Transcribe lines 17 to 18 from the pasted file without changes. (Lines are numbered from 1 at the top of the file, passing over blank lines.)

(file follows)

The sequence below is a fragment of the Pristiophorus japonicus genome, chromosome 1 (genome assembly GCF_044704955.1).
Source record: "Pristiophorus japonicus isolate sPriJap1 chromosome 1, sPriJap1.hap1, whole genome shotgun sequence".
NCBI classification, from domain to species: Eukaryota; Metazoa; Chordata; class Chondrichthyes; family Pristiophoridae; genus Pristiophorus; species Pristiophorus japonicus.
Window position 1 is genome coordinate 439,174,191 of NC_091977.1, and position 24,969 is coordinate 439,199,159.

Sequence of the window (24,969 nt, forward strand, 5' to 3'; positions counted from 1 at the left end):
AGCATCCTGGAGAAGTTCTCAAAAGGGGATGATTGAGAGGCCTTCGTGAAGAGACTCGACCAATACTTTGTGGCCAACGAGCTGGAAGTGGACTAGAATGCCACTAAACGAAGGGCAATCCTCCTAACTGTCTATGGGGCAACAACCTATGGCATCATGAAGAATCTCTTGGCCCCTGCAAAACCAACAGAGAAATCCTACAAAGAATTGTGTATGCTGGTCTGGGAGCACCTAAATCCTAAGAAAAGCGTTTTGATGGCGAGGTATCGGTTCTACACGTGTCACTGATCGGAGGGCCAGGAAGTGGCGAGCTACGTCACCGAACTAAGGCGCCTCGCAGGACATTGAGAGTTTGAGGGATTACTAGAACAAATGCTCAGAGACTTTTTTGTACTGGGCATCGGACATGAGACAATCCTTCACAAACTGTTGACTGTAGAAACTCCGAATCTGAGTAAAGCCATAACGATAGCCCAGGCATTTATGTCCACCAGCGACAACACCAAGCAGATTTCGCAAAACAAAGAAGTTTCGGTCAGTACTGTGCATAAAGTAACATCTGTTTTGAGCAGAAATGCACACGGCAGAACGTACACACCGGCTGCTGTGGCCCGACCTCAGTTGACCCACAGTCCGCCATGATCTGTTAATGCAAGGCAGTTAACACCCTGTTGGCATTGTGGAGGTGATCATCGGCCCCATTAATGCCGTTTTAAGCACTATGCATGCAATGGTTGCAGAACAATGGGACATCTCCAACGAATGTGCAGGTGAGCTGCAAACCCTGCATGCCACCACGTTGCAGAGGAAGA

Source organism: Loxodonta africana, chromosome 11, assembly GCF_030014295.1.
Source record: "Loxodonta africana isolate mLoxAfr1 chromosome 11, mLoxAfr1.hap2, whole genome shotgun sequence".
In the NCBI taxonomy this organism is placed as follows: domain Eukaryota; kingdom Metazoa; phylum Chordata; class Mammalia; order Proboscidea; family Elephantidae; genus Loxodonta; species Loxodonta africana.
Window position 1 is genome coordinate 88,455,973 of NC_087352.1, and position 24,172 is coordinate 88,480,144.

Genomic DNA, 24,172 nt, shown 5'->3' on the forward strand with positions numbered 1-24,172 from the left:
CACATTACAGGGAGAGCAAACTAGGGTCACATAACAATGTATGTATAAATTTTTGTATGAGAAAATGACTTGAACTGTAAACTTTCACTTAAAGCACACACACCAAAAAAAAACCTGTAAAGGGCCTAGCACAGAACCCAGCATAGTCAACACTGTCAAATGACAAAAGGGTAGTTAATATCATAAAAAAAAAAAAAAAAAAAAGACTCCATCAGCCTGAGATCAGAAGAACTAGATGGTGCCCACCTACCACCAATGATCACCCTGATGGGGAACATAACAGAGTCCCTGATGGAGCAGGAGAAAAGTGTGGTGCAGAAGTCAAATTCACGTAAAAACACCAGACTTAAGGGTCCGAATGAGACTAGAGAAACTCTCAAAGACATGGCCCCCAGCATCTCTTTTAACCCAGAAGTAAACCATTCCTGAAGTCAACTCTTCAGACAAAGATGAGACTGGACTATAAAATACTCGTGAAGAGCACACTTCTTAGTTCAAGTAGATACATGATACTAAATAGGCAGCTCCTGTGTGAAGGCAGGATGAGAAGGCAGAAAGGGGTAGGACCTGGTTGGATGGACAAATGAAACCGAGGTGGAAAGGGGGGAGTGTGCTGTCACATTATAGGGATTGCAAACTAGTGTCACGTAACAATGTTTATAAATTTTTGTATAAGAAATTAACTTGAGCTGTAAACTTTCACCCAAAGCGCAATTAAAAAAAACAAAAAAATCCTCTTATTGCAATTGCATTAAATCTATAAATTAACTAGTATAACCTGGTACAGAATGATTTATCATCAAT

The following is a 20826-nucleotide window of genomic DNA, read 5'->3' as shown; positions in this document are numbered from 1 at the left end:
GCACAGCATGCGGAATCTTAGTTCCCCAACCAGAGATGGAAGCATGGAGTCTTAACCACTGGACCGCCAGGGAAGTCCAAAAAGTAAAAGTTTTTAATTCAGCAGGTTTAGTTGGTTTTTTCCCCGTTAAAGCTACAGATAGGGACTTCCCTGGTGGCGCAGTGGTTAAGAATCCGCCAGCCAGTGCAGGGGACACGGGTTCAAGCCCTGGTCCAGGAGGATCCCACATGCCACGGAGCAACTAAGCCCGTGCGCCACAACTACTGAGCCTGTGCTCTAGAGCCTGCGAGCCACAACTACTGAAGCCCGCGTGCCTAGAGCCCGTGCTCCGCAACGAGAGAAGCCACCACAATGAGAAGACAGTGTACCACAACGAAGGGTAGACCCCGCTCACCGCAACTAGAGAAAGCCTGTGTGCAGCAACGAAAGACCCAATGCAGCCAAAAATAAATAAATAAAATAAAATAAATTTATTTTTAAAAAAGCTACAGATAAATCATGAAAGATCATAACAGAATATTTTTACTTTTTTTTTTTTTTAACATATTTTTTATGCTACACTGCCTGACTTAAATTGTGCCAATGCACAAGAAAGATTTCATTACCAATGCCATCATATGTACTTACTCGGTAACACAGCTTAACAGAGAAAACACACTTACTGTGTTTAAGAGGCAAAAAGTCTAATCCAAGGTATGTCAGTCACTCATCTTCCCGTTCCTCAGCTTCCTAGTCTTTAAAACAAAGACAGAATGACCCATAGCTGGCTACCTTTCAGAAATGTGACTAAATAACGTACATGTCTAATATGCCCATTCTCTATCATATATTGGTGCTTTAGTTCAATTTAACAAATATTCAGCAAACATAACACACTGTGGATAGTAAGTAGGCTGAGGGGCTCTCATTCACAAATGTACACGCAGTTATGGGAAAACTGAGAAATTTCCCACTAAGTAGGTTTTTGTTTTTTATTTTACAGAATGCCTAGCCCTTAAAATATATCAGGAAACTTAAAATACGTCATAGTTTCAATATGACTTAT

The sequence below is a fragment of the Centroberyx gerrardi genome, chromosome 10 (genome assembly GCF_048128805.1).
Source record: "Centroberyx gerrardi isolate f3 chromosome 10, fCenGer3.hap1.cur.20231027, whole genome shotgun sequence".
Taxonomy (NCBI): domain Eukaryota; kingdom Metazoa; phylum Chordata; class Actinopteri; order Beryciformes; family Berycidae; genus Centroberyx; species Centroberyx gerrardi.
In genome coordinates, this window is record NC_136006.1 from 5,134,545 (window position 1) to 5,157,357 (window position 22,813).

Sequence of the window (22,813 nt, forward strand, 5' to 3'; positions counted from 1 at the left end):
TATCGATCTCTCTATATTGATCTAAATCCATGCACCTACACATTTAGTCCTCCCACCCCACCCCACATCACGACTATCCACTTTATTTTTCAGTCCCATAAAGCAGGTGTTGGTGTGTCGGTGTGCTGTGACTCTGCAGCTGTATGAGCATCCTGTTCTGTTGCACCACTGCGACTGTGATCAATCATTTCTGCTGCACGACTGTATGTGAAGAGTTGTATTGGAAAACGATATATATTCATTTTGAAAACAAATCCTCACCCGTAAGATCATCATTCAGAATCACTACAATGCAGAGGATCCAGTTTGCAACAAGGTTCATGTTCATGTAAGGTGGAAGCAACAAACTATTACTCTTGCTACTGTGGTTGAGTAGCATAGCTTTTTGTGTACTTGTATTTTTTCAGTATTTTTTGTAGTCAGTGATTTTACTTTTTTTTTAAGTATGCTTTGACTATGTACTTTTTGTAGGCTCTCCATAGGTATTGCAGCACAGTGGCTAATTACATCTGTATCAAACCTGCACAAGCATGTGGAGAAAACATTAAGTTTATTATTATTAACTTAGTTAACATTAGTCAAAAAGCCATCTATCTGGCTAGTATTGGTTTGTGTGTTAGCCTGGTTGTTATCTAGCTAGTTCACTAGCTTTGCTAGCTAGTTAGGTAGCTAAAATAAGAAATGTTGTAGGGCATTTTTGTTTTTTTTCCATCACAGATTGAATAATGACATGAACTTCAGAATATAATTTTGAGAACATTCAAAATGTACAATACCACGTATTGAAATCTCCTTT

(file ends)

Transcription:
Taxonomy (NCBI): domain Eukaryota; kingdom Metazoa; phylum Chordata; class Actinopteri; order Beryciformes; family Berycidae; genus Centroberyx; species Centroberyx gerrardi.
In genome coordinates, this window is record NC_136006.1 from 5,134,545 (window position 1) to 5,157,357 (window position 22,813).